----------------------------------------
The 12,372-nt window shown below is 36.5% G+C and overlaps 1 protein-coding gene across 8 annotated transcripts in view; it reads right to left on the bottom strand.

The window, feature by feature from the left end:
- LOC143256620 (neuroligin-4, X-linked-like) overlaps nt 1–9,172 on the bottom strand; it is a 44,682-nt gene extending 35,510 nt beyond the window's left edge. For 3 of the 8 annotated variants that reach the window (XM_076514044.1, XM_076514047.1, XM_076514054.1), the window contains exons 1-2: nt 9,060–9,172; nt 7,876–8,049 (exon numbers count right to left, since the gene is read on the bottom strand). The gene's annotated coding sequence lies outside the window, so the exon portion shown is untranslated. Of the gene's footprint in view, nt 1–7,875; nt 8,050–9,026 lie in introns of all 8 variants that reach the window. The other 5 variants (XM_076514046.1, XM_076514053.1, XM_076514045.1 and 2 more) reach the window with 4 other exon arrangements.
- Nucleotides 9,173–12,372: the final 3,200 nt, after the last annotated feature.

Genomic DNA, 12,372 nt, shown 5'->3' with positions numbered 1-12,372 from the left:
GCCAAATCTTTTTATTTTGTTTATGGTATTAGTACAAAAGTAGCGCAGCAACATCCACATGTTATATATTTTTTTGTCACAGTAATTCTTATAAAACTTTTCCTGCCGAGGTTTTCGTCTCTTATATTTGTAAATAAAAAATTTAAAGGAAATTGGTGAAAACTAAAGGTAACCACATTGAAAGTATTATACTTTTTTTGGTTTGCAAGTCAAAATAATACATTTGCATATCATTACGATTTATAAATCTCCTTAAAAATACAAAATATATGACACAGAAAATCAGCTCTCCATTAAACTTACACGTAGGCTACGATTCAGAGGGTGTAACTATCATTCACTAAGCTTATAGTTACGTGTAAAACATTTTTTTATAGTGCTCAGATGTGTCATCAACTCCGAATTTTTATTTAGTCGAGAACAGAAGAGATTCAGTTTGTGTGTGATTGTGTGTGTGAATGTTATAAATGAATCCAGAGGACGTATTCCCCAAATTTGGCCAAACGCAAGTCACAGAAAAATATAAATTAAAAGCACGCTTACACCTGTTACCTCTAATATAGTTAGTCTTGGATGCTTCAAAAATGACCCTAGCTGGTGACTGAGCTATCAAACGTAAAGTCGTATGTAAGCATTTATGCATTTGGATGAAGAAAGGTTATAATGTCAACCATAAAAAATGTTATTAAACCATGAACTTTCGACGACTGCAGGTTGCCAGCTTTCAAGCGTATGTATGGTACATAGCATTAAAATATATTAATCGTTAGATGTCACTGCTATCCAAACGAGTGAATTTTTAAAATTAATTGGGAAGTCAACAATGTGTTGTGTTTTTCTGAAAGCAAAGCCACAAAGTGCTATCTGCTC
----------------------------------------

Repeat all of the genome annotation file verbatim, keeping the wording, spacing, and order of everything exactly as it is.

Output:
The 12,372-nt window shown below is 36.5% G+C and overlaps 1 protein-coding gene across 8 annotated transcripts in view; it reads right to left on the bottom strand.

The window, feature by feature from the left end:
- LOC143256620 (neuroligin-4, X-linked-like) overlaps nt 1–9,172 on the bottom strand; it is a 44,682-nt gene extending 35,510 nt beyond the window's left edge. For 3 of the 8 annotated variants that reach the window (XM_076514044.1, XM_076514047.1, XM_076514054.1), the window contains exons 1-2: nt 9,060–9,172; nt 7,876–8,049 (exon numbers count right to left, since the gene is read on the bottom strand). The gene's annotated coding sequence lies outside the window, so the exon portion shown is untranslated. Of the gene's footprint in view, nt 1–7,875; nt 8,050–9,026 lie in introns of all 8 variants that reach the window. The other 5 variants (XM_076514046.1, XM_076514053.1, XM_076514045.1 and 2 more) reach the window with 4 other exon arrangements.
- Nucleotides 9,173–12,372: the final 3,200 nt, after the last annotated feature.

Genomic DNA, 12,372 nt, shown 5'->3' with positions numbered 1-12,372 from the left:
GCCAAATCTTTTTATTTTGTTTATGGTATTAGTACAAAAGTAGCGCAGCAACATCCACATGTTATATATTTTTTTGTCACAGTAATTCTTATAAAACTTTTCCTGCCGAGGTTTTCGTCTCTTATATTTGTAAATAAAAAATTTAAAGGAAATTGGTGAAAACTAAAGGTAACCACATTGAAAGTATTATACTTTTTTTGGTTTGCAAGTCAAAATAATACATTTGCATATCATTACGATTTATAAATCTCCTTAAAAATACAAAATATATGACACAGAAAATCAGCTCTCCATTAAACTTACACGTAGGCTACGATTCAGAGGGTGTAACTATCATTCACTAAGCTTATAGTTACGTGTAAAACATTTTTTTATAGTGCTCAGATGTGTCATCAACTCCGAATTTTTATTTAGTCGAGAACAGAAGAGATTCAGTTTGTGTGTGATTGTGTGTGTGAATGTTATAAATGAATCCAGAGGACGTATTCCCCAAATTTGGCCAAACGCAAGTCACAGAAAAATATAAATTAAAAGCACGCTTACACCTGTTACCTCTAATATAGTTAGTCTTGGATGCTTCAAAAATGACCCTAGCTGGTGACTGAGCTATCAAACGTAAAGTCGTATGTAAGCATTTATGCATTTGGATGAAGAAAGGTTATAATGTCAACCATAAAAAATGTTATTAAACCATGAACTTTCGACGACTGCAGGTTGCCAGCTTTCAAGCGTATGTATGGTACATAGCATTAAAATATATTAATCGTTAGATGTCACTGCTATCCAAACGAGTGAATTTTTAAAATTAATTGGGAAGTCAACAATGTGTTGTGTTTTTCTGAAAGCAAAGCCACAAAGTGCTATCTGCTC